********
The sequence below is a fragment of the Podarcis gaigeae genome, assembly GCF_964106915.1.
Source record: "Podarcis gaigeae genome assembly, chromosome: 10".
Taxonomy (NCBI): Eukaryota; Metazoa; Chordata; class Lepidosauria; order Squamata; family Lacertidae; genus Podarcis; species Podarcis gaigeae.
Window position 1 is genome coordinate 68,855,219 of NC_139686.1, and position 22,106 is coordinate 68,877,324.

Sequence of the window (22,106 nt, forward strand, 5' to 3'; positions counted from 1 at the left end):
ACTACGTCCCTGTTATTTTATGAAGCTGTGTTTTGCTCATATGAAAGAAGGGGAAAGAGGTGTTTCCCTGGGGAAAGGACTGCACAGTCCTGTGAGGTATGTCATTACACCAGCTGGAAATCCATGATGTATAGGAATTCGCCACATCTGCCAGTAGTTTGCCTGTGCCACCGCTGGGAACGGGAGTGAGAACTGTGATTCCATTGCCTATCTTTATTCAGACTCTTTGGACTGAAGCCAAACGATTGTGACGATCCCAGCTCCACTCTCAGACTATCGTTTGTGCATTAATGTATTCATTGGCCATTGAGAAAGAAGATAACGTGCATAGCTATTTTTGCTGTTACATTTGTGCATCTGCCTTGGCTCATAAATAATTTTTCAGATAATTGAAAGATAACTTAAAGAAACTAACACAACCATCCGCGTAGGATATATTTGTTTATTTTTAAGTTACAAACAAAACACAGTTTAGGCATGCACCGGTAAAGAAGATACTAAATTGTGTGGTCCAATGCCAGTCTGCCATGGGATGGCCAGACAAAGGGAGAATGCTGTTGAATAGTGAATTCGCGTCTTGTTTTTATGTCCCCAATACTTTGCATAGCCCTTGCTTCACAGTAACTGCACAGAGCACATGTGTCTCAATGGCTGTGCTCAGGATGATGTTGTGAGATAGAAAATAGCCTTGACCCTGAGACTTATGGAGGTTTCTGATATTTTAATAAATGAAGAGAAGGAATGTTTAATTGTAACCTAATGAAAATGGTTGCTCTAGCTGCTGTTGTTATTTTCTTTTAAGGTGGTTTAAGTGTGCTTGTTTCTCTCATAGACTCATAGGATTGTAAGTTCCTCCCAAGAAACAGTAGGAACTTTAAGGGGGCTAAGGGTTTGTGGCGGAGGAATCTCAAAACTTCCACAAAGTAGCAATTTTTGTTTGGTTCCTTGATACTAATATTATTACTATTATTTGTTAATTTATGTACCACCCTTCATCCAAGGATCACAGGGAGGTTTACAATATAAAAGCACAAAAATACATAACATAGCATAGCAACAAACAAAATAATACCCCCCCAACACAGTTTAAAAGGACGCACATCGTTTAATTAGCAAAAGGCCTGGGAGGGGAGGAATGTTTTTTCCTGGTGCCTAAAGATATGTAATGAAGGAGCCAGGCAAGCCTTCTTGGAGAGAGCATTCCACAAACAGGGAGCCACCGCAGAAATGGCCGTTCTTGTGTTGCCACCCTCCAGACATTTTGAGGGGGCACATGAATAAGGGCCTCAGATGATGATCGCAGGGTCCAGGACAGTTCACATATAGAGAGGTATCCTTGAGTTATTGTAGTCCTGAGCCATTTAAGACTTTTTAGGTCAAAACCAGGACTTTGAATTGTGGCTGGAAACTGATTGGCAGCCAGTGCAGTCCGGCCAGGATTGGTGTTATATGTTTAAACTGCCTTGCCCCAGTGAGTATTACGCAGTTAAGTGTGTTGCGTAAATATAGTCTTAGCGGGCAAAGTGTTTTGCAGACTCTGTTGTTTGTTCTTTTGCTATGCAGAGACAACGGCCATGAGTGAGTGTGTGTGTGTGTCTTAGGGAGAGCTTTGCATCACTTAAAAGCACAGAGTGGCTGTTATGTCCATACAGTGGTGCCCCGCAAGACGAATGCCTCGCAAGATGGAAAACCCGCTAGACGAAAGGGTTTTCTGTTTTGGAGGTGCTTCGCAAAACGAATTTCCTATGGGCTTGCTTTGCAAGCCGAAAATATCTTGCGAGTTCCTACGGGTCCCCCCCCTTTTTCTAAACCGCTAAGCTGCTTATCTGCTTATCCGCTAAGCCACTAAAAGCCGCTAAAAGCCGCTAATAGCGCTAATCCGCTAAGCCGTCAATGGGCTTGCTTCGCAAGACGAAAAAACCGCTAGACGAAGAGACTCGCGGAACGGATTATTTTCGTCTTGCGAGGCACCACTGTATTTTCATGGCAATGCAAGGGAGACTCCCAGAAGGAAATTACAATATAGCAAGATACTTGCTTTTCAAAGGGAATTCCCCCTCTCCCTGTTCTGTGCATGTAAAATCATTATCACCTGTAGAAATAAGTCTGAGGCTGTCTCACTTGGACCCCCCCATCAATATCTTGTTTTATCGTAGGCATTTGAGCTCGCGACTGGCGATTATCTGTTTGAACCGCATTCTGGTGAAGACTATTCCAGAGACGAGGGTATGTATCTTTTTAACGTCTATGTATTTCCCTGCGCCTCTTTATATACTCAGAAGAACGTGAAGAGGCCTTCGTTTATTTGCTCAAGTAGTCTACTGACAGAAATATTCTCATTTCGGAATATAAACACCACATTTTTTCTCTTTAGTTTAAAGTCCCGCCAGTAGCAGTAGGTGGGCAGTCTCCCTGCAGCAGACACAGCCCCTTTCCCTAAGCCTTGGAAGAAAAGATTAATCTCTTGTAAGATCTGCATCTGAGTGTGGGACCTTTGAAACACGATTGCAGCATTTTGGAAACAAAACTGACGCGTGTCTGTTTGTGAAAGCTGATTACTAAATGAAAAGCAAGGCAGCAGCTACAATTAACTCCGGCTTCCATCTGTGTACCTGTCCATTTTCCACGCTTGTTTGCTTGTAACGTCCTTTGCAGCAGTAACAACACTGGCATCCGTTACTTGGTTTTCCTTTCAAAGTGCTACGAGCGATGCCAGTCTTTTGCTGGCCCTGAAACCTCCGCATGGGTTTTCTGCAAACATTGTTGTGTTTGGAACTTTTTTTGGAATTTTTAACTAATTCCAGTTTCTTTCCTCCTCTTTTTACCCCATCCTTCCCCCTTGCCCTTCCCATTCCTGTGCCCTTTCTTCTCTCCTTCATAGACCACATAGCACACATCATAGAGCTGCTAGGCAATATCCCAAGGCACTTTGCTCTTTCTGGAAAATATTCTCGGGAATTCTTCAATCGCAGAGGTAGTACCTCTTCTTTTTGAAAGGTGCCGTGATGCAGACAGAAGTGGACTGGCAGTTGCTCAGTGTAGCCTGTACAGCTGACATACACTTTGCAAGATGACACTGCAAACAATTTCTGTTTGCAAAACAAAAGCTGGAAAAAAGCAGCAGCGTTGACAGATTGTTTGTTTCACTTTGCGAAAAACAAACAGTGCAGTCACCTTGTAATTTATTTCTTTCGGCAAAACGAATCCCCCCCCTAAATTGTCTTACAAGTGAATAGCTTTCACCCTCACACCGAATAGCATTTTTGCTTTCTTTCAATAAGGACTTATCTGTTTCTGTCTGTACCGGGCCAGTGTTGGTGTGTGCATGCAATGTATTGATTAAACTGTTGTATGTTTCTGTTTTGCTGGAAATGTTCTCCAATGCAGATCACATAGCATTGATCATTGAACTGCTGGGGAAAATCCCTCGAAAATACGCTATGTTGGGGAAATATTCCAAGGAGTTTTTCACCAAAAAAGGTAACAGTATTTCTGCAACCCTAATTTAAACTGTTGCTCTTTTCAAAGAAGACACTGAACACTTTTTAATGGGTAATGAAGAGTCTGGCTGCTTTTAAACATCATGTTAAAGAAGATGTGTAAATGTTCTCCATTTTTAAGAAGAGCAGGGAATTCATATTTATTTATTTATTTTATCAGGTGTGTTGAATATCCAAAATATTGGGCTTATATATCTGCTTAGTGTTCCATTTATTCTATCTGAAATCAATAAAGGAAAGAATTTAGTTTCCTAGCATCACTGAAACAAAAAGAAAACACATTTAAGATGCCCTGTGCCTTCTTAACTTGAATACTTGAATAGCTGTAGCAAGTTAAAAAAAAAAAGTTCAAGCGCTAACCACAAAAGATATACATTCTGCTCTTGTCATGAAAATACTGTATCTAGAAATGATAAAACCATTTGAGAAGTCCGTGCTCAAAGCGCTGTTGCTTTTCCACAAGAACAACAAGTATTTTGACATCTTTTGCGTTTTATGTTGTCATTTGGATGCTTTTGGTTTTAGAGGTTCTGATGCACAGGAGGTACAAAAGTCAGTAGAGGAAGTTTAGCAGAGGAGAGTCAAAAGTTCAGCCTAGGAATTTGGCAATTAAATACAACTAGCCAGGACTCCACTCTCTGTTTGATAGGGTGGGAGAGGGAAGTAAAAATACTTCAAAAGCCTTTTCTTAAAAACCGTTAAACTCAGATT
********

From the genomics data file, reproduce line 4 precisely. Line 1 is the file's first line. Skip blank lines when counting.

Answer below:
Window position 1 is genome coordinate 68,855,219 of NC_139686.1, and position 22,106 is coordinate 68,877,324.